Once you’ve written a poem, feel free to share it in the comments section, either by copying and pasting it or by posting a link to it. If you have any ideas or suggestions for poetry prompts, share your thoughts by leaving a comment. And keep writing!
Poets have a long tradition of honoring the seasons by writing odes to them. Poetry celebrates spring and summer for bringing renewal to the land and warmth to our lives.
Rebirth is a common theme in poetry, so the spring season, with its fresh skies and new shoots, is a rejuvenating source of inspiration for composition.
Summer is packed with sights, smells, and sounds: splashing water and fresh lemonade; hot dogs from the fair; and bike rides on the beach.
All of these things, and many more, find their way into poetry that pays tribute to the seasons that we enjoy during the warmer half of the year: spring and summer.
Poetry Prompts for Spring
Below, you’ll find three lists of words. Choose one of the lists and write a poem using all the words from the list. You can also mix and match words from different lists or try writing a poem using all the words from all the lists.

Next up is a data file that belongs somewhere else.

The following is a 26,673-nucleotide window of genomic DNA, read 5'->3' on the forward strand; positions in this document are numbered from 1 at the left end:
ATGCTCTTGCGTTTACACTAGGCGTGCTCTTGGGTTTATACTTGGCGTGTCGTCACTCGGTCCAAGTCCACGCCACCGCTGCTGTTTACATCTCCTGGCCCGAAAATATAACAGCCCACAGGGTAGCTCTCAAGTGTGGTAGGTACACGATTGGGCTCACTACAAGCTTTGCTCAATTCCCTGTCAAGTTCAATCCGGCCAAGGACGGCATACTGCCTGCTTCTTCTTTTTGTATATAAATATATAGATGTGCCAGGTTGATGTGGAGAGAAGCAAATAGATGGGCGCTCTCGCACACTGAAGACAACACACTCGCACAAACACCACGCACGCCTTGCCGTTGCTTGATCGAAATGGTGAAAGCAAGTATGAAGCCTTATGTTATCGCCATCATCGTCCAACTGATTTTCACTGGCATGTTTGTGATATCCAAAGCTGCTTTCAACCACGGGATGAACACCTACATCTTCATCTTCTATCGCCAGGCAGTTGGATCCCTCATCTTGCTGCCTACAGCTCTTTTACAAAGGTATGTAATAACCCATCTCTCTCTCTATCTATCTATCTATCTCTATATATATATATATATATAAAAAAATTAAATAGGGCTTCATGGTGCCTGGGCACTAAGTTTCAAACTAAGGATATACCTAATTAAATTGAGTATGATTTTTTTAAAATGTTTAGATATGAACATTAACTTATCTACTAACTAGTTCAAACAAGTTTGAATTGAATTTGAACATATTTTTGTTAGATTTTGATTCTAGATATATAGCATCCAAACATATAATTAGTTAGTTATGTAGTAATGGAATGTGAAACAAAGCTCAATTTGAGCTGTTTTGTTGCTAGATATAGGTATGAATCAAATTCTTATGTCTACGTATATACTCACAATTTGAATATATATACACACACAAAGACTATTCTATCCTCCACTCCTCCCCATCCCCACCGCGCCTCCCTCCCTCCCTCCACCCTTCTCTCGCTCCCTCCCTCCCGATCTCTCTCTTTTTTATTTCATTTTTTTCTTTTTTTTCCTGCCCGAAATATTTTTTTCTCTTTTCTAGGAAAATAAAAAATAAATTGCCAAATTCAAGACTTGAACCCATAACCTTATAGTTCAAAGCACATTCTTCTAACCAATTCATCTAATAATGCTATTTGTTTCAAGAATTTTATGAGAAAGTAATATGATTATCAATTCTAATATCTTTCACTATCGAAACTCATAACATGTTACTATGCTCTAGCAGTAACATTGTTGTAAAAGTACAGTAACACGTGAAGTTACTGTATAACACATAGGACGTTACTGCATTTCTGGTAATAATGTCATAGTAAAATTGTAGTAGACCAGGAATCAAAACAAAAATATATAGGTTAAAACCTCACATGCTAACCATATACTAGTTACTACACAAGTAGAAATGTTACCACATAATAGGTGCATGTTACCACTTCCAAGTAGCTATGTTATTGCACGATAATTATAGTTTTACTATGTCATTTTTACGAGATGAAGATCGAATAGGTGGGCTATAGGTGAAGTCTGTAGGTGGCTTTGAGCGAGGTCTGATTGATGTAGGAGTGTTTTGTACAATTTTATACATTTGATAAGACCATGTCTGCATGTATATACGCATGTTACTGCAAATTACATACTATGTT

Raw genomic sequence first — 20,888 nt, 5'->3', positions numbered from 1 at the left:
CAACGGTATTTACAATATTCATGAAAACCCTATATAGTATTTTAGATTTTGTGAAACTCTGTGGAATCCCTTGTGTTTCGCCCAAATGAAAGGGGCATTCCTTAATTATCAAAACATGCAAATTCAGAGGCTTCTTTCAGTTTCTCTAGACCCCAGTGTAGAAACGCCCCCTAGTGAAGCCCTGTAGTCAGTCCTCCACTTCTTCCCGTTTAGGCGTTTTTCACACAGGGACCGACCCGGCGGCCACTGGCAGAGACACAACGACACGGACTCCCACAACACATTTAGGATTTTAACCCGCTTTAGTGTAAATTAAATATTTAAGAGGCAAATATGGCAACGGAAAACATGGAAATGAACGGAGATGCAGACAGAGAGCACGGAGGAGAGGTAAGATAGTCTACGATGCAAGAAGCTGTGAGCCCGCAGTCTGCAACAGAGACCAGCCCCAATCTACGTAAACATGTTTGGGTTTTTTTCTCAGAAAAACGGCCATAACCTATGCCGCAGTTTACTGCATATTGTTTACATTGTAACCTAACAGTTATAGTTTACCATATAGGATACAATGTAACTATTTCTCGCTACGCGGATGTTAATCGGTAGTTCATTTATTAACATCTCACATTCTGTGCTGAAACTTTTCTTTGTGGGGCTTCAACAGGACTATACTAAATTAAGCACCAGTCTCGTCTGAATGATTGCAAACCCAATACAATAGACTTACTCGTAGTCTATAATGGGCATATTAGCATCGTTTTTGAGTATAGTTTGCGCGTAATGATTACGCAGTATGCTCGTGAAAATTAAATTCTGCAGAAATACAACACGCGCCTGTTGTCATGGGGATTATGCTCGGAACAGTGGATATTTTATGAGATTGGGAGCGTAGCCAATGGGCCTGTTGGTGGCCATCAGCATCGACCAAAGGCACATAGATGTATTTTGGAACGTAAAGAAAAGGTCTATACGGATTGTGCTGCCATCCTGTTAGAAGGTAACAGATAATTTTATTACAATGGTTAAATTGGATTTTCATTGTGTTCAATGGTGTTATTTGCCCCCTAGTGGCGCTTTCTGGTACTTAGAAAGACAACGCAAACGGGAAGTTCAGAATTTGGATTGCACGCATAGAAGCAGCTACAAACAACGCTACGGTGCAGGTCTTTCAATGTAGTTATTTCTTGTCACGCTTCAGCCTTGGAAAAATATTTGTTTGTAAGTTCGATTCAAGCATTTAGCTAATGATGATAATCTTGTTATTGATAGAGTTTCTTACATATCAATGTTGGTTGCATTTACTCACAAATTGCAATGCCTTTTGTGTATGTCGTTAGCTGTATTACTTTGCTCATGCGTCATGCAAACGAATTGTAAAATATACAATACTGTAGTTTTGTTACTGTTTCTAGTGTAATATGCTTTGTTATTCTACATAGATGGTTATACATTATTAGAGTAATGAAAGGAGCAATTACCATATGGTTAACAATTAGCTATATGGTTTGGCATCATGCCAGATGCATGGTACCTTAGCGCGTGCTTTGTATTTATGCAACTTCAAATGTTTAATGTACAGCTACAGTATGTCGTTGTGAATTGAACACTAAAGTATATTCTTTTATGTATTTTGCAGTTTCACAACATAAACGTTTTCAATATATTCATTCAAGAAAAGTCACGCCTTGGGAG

Some of the words in the list relate to spring but some do not and you’ll have to find a way to make the poem (and the words in it) about spring.
|Flower Buds||Blue-Gray Skies||Mud and Muck|
Poetry Prompts for Summer
Below, you will find five lists of words. Each list pertains to one of the five senses: sight, sound, smell, taste, and touch. Choose one word from each list and write a poem that includes all five senses. If you want to write a poem that appeals entirely to one sense, simply choose the list that corresponds (for example, the SMELL list) and use all the words on that list for your poem. Or, to really challenge yourself, try writing a single poem using all the words from all the lists. That ought to really tickle the senses!